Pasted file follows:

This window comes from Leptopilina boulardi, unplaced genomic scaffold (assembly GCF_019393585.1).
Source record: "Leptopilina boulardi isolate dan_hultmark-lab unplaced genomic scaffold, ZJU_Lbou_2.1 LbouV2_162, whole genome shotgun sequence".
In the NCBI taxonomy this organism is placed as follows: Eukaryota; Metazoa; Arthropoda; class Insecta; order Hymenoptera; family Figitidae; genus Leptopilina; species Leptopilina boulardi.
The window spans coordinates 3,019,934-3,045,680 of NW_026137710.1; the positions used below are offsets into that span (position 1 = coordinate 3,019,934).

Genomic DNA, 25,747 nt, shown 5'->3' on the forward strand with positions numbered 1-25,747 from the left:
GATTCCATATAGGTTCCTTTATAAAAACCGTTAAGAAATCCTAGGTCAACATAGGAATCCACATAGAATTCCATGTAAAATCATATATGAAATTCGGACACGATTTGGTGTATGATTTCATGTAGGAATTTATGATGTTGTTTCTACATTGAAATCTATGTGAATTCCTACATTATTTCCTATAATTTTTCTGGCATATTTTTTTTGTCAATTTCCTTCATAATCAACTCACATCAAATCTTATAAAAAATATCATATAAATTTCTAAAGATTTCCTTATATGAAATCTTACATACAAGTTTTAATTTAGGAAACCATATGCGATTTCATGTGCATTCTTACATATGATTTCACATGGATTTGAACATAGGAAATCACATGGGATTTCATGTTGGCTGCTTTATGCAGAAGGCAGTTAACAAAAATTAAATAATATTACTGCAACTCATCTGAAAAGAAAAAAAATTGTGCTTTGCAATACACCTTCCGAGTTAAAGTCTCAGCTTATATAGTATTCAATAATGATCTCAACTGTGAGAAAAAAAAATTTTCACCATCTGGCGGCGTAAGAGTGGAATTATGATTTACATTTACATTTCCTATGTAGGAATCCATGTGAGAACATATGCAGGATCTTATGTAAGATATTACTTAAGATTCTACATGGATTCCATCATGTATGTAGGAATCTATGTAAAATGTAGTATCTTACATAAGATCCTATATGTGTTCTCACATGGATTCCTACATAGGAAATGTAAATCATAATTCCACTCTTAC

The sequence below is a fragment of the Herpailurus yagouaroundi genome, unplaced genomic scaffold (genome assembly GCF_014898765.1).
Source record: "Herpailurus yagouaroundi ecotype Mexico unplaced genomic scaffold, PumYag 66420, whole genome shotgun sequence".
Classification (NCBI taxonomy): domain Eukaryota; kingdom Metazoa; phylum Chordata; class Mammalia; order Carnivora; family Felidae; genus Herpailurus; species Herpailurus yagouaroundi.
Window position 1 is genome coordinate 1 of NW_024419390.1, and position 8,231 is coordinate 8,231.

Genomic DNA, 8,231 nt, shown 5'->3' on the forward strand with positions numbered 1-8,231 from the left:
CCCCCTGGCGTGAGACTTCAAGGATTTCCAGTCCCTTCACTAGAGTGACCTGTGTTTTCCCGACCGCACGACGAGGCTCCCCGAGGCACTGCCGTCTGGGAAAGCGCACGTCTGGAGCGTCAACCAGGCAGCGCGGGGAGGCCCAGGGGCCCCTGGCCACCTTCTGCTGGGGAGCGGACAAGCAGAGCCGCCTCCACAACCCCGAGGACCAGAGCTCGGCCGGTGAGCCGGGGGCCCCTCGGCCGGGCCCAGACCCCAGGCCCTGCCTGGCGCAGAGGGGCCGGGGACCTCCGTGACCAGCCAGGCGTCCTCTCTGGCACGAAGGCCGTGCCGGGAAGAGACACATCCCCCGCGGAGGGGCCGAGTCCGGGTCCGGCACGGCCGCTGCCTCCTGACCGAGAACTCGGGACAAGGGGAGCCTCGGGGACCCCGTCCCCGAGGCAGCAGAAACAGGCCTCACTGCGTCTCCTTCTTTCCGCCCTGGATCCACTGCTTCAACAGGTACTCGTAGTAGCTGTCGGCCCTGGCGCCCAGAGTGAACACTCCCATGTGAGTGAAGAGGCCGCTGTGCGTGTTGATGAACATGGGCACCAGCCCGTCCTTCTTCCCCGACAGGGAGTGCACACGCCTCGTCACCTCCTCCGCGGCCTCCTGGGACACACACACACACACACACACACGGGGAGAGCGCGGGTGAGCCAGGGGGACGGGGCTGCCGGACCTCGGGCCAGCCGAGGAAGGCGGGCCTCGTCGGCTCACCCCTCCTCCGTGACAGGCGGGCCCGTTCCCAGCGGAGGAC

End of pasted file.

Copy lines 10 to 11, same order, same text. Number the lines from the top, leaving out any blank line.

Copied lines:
Window position 1 is genome coordinate 1 of NW_024419390.1, and position 8,231 is coordinate 8,231.

Genomic DNA, 8,231 nt, shown 5'->3' on the forward strand with positions numbered 1-8,231 from the left: